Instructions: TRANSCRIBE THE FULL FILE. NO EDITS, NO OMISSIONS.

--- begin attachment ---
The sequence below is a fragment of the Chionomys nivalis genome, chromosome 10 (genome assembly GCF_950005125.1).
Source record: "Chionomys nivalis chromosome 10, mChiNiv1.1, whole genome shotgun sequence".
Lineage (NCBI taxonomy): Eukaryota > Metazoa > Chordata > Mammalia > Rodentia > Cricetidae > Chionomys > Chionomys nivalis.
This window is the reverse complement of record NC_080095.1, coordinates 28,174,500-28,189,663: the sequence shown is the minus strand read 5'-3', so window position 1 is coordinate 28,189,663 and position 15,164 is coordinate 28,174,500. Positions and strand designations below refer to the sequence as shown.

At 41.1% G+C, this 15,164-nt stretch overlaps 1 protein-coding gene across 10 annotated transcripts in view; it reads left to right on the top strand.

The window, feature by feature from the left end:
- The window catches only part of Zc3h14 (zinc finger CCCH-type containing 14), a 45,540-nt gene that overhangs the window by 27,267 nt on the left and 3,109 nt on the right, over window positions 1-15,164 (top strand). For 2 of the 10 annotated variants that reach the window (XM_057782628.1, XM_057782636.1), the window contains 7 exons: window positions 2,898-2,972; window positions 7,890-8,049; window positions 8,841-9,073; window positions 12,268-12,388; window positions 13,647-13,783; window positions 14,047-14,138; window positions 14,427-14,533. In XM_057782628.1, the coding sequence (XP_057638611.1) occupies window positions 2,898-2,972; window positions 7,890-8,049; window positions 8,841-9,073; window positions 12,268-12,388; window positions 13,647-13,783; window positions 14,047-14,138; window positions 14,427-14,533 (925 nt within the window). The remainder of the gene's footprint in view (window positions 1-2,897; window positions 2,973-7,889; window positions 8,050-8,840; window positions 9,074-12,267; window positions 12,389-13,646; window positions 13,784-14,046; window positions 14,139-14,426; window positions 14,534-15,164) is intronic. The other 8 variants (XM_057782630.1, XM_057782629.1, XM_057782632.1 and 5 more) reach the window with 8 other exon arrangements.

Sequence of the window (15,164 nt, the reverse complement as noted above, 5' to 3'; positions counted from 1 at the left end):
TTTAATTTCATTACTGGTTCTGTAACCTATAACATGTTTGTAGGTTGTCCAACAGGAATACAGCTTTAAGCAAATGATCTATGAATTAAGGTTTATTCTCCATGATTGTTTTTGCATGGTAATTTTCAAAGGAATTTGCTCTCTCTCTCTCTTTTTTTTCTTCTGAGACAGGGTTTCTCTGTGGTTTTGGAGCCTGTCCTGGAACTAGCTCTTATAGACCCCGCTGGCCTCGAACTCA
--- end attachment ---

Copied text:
The sequence below is a fragment of the Chionomys nivalis genome, chromosome 10 (genome assembly GCF_950005125.1).
Source record: "Chionomys nivalis chromosome 10, mChiNiv1.1, whole genome shotgun sequence".
Lineage (NCBI taxonomy): Eukaryota > Metazoa > Chordata > Mammalia > Rodentia > Cricetidae > Chionomys > Chionomys nivalis.
This window is the reverse complement of record NC_080095.1, coordinates 28,174,500-28,189,663: the sequence shown is the minus strand read 5'-3', so window position 1 is coordinate 28,189,663 and position 15,164 is coordinate 28,174,500. Positions and strand designations below refer to the sequence as shown.

At 41.1% G+C, this 15,164-nt stretch overlaps 1 protein-coding gene across 10 annotated transcripts in view; it reads left to right on the top strand.

The window, feature by feature from the left end:
- The window catches only part of Zc3h14 (zinc finger CCCH-type containing 14), a 45,540-nt gene that overhangs the window by 27,267 nt on the left and 3,109 nt on the right, over window positions 1-15,164 (top strand). For 2 of the 10 annotated variants that reach the window (XM_057782628.1, XM_057782636.1), the window contains 7 exons: window positions 2,898-2,972; window positions 7,890-8,049; window positions 8,841-9,073; window positions 12,268-12,388; window positions 13,647-13,783; window positions 14,047-14,138; window positions 14,427-14,533. In XM_057782628.1, the coding sequence (XP_057638611.1) occupies window positions 2,898-2,972; window positions 7,890-8,049; window positions 8,841-9,073; window positions 12,268-12,388; window positions 13,647-13,783; window positions 14,047-14,138; window positions 14,427-14,533 (925 nt within the window). The remainder of the gene's footprint in view (window positions 1-2,897; window positions 2,973-7,889; window positions 8,050-8,840; window positions 9,074-12,267; window positions 12,389-13,646; window positions 13,784-14,046; window positions 14,139-14,426; window positions 14,534-15,164) is intronic. The other 8 variants (XM_057782630.1, XM_057782629.1, XM_057782632.1 and 5 more) reach the window with 8 other exon arrangements.

Sequence of the window (15,164 nt, the reverse complement as noted above, 5' to 3'; positions counted from 1 at the left end):
TTTAATTTCATTACTGGTTCTGTAACCTATAACATGTTTGTAGGTTGTCCAACAGGAATACAGCTTTAAGCAAATGATCTATGAATTAAGGTTTATTCTCCATGATTGTTTTTGCATGGTAATTTTCAAAGGAATTTGCTCTCTCTCTCTCTTTTTTTTCTTCTGAGACAGGGTTTCTCTGTGGTTTTGGAGCCTGTCCTGGAACTAGCTCTTATAGACCCCGCTGGCCTCGAACTCA